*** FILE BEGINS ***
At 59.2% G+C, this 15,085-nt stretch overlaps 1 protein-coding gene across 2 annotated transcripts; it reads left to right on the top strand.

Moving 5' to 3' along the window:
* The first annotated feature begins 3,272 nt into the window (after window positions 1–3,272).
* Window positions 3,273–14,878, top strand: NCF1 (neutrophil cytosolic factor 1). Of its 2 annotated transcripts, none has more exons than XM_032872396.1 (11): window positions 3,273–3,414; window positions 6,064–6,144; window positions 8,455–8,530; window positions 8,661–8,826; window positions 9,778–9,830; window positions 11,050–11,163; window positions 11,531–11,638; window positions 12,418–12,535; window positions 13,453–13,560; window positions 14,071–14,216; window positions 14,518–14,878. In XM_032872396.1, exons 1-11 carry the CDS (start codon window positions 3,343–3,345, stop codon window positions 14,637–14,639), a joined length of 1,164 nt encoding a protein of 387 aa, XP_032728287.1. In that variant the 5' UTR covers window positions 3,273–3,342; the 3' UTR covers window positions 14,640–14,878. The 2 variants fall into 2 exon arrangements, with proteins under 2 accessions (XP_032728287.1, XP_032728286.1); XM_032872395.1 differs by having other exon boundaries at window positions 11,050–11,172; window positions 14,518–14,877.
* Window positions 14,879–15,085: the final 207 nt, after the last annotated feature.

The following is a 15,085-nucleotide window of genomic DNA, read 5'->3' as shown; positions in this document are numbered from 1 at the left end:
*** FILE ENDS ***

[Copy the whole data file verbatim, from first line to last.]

At 59.2% G+C, this 15,085-nt stretch overlaps 1 protein-coding gene across 2 annotated transcripts; it reads left to right on the top strand.

Moving 5' to 3' along the window:
* The first annotated feature begins 3,272 nt into the window (after window positions 1–3,272).
* Window positions 3,273–14,878, top strand: NCF1 (neutrophil cytosolic factor 1). Of its 2 annotated transcripts, none has more exons than XM_032872396.1 (11): window positions 3,273–3,414; window positions 6,064–6,144; window positions 8,455–8,530; window positions 8,661–8,826; window positions 9,778–9,830; window positions 11,050–11,163; window positions 11,531–11,638; window positions 12,418–12,535; window positions 13,453–13,560; window positions 14,071–14,216; window positions 14,518–14,878. In XM_032872396.1, exons 1-11 carry the CDS (start codon window positions 3,343–3,345, stop codon window positions 14,637–14,639), a joined length of 1,164 nt encoding a protein of 387 aa, XP_032728287.1. In that variant the 5' UTR covers window positions 3,273–3,342; the 3' UTR covers window positions 14,640–14,878. The 2 variants fall into 2 exon arrangements, with proteins under 2 accessions (XP_032728287.1, XP_032728286.1); XM_032872395.1 differs by having other exon boundaries at window positions 11,050–11,172; window positions 14,518–14,877.
* Window positions 14,879–15,085: the final 207 nt, after the last annotated feature.

The following is a 15,085-nucleotide window of genomic DNA, read 5'->3' as shown; positions in this document are numbered from 1 at the left end: